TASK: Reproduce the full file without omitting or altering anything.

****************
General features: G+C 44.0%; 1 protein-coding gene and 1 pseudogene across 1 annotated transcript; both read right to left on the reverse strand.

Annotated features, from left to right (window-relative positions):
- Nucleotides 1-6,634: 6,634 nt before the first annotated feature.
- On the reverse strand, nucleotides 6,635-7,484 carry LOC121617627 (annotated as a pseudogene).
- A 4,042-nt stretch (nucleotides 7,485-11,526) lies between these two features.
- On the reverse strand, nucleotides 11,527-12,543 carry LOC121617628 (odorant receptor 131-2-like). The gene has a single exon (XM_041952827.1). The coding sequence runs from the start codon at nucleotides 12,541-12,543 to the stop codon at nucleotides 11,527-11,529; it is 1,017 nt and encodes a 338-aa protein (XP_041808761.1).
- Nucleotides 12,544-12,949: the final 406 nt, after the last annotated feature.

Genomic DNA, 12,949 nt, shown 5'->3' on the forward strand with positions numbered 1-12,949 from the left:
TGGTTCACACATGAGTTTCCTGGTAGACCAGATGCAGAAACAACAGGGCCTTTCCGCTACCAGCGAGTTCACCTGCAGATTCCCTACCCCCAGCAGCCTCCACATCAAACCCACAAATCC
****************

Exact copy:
General features: G+C 44.0%; 1 protein-coding gene and 1 pseudogene across 1 annotated transcript; both read right to left on the reverse strand.

Annotated features, from left to right (window-relative positions):
- Nucleotides 1-6,634: 6,634 nt before the first annotated feature.
- On the reverse strand, nucleotides 6,635-7,484 carry LOC121617627 (annotated as a pseudogene).
- A 4,042-nt stretch (nucleotides 7,485-11,526) lies between these two features.
- On the reverse strand, nucleotides 11,527-12,543 carry LOC121617628 (odorant receptor 131-2-like). The gene has a single exon (XM_041952827.1). The coding sequence runs from the start codon at nucleotides 12,541-12,543 to the stop codon at nucleotides 11,527-11,529; it is 1,017 nt and encodes a 338-aa protein (XP_041808761.1).
- Nucleotides 12,544-12,949: the final 406 nt, after the last annotated feature.

Genomic DNA, 12,949 nt, shown 5'->3' on the forward strand with positions numbered 1-12,949 from the left:
TGGTTCACACATGAGTTTCCTGGTAGACCAGATGCAGAAACAACAGGGCCTTTCCGCTACCAGCGAGTTCACCTGCAGATTCCCTACCCCCAGCAGCCTCCACATCAAACCCACAAATCC